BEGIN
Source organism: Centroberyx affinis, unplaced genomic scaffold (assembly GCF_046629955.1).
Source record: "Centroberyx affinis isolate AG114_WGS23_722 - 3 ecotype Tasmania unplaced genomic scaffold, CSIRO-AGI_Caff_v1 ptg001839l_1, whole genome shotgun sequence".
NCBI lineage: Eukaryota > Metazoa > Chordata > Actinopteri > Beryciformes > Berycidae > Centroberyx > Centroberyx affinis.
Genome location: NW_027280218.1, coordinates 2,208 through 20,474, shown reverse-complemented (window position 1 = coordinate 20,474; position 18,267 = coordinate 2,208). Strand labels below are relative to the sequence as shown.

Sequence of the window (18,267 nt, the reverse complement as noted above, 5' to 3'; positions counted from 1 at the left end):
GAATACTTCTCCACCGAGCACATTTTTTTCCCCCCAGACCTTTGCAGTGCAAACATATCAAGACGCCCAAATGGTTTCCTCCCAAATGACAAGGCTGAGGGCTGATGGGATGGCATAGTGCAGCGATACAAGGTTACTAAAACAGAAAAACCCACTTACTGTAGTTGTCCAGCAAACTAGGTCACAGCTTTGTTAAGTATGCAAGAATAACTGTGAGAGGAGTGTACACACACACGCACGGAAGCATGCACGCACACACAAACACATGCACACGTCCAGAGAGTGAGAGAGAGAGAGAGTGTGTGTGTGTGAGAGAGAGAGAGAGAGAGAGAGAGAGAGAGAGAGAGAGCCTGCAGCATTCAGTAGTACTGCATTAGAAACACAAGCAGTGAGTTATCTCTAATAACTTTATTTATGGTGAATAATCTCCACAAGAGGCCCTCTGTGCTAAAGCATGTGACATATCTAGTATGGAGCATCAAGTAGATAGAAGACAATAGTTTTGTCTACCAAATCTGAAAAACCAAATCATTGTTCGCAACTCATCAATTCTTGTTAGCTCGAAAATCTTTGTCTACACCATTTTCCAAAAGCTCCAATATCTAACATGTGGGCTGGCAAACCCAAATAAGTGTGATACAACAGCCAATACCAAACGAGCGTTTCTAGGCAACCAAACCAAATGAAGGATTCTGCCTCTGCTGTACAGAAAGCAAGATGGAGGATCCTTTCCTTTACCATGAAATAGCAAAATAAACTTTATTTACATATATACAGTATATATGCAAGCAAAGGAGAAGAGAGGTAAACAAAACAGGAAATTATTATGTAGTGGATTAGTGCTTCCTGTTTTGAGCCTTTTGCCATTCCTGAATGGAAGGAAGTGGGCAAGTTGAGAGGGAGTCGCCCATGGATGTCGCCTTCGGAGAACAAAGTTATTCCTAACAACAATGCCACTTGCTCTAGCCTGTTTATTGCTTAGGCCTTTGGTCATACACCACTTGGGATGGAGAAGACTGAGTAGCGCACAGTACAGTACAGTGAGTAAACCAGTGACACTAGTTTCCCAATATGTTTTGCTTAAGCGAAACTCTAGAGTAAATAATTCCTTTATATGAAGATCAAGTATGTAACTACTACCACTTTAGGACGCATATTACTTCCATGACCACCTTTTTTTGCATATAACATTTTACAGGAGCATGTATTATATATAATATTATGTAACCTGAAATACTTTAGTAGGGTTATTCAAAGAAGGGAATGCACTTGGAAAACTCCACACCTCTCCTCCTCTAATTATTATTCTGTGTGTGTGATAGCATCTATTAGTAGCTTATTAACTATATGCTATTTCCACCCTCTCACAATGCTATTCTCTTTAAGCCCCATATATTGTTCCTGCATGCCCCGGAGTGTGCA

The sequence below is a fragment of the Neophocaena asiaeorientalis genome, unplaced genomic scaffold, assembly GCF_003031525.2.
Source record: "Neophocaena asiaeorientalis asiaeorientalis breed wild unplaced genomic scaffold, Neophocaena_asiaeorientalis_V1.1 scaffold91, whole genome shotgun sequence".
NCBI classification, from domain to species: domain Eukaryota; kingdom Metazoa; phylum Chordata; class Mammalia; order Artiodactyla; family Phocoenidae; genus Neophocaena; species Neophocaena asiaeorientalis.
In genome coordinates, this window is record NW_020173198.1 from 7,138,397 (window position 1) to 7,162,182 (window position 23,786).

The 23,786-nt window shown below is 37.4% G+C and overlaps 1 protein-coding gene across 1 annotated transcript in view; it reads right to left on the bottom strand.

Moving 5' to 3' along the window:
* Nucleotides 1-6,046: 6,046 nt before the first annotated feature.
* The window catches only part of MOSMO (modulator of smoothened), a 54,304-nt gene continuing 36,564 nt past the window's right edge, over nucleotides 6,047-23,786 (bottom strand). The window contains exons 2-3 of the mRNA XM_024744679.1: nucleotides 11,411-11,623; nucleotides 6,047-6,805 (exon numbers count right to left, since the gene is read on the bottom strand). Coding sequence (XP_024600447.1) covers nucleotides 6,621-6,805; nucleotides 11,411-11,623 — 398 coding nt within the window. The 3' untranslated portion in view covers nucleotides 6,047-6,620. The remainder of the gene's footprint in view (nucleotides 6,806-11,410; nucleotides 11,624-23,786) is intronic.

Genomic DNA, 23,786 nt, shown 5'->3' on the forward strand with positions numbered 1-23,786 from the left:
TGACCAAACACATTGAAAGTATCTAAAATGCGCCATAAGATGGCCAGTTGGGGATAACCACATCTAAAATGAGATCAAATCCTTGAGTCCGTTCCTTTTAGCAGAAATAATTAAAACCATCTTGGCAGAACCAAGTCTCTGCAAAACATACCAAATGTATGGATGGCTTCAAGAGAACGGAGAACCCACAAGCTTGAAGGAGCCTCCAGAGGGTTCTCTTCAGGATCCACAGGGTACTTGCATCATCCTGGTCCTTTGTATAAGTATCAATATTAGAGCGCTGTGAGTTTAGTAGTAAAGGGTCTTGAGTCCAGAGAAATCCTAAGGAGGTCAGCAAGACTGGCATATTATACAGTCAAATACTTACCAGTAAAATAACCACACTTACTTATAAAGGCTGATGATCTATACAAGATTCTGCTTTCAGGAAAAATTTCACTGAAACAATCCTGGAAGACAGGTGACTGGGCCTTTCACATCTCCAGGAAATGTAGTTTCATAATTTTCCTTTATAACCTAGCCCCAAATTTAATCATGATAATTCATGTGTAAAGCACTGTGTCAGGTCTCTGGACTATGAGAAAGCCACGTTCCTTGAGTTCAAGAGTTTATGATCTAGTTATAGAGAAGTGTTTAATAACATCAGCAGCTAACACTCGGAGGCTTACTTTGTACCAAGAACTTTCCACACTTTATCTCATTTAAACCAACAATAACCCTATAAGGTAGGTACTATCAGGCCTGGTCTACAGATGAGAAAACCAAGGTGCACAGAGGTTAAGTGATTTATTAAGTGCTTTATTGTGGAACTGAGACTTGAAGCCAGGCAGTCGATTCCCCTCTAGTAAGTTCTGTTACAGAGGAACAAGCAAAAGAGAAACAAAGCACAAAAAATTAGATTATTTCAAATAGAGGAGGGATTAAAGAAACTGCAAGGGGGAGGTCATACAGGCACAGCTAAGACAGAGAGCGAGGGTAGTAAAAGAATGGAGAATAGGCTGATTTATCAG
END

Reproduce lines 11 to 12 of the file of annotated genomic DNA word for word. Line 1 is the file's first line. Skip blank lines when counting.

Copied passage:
The 23,786-nt window shown below is 37.4% G+C and overlaps 1 protein-coding gene across 1 annotated transcript in view; it reads right to left on the bottom strand.

Moving 5' to 3' along the window: